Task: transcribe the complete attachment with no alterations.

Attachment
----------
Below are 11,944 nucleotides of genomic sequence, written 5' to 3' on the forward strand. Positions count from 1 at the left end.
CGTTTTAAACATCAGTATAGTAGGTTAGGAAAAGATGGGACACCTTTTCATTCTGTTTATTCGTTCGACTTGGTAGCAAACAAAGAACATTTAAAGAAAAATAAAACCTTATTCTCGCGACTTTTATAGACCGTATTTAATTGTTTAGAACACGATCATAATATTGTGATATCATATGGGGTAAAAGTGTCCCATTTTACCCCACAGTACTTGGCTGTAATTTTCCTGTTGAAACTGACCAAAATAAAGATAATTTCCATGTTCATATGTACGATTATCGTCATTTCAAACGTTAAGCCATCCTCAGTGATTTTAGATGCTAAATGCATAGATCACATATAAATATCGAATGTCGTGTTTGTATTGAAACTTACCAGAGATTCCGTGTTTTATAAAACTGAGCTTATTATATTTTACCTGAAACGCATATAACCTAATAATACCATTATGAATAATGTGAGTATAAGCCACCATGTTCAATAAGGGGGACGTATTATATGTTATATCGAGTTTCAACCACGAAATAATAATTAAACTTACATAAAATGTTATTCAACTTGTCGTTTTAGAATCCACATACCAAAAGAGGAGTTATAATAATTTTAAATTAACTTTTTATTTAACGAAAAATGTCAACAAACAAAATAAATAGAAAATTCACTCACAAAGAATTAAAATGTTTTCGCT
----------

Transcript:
Below are 11,944 nucleotides of genomic sequence, written 5' to 3' on the forward strand. Positions count from 1 at the left end.
CGTTTTAAACATCAGTATAGTAGGTTAGGAAAAGATGGGACACCTTTTCATTCTGTTTATTCGTTCGACTTGGTAGCAAACAAAGAACATTTAAAGAAAAATAAAACCTTATTCTCGCGACTTTTATAGACCGTATTTAATTGTTTAGAACACGATCATAATATTGTGATATCATATGGGGTAAAAGTGTCCCATTTTACCCCACAGTACTTGGCTGTAATTTTCCTGTTGAAACTGACCAAAATAAAGATAATTTCCATGTTCATATGTACGATTATCGTCATTTCAAACGTTAAGCCATCCTCAGTGATTTTAGATGCTAAATGCATAGATCACATATAAATATCGAATGTCGTGTTTGTATTGAAACTTACCAGAGATTCCGTGTTTTATAAAACTGAGCTTATTATATTTTACCTGAAACGCATATAACCTAATAATACCATTATGAATAATGTGAGTATAAGCCACCATGTTCAATAAGGGGGACGTATTATATGTTATATCGAGTTTCAACCACGAAATAATAATTAAACTTACATAAAATGTTATTCAACTTGTCGTTTTAGAATCCACATACCAAAAGAGGAGTTATAATAATTTTAAATTAACTTTTTATTTAACGAAAAATGTCAACAAACAAAATAAATAGAAAATTCACTCACAAAGAATTAAAATGTTTTCGCT